Case in point…a couple of days ago My Renaissance Girl injured her ankle while playing on the back porch with our new kittens. (Yes, you read that right, first of my six to end up in the ER from playing with kittens!) She’s newly thirteen, and the hospital staff all directed their questions to her instead of to me. I stood back quietly and let her navigate this new ground as long as she was comfortable, but when she started shooting me panicked glances, I stepped in and helped her out. One of the doctors rather rudely said that she should be able to answer all of their questions herself, and I literally watched her shut down. The next question was her birthday, and she couldn’t remember it. She was already in pain and embarrassed (mainly because self-consciousness and the resulting embarrassment is just a fact of life at thirteen, poor thing) and the doctor putting pressure on her like that just sent her stress level soaring. If he’d have been standing next to me, I might have Gibbs-slapped him. (Not really, but it did irritate me and my fellow NCIS fans will appreciate the reference, lol).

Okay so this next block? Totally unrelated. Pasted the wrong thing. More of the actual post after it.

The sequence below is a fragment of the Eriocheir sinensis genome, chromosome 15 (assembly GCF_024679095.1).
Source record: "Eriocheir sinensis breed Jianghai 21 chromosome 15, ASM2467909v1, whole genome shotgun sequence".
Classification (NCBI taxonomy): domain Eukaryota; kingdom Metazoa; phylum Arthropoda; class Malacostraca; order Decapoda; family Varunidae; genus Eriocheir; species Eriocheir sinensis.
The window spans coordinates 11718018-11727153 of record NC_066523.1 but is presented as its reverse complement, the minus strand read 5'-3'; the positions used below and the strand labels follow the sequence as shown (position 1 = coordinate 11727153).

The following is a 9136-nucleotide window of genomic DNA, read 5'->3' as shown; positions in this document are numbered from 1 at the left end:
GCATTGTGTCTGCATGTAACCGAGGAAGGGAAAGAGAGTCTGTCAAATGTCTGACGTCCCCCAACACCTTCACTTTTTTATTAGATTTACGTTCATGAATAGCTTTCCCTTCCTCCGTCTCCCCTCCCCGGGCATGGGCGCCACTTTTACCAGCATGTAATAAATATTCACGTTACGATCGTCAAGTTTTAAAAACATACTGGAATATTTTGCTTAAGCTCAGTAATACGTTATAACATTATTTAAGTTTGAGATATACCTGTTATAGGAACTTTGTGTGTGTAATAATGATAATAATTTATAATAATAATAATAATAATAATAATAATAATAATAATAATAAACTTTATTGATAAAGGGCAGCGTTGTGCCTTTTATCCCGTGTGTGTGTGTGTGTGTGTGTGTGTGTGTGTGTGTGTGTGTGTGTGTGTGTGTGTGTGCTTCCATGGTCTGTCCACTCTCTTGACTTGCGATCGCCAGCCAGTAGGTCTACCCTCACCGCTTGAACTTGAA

When he left, I just quietly waited to give her time to process. After a few moments, she said, “All those eyes looking at me…I couldn’t think!” We chatted for a moment about it, and I told her about my absolute refusal to walk up to the counter at McDonald’s and ask for a ketchup package one day when I was her age. I remember not being able to explain why it made me so uncomfortable, but looking back it was probably a combination of worrying about people ignoring me while I stood there (as happens all the time to middles and teens, unfortunately), suddenly realizing I hadn’t shaved my legs that morning, feeling like my shirt was unflattering, and a dozen other thoughts that raced through my head, but I couldn’t articulate at the time with anything more than a shrug.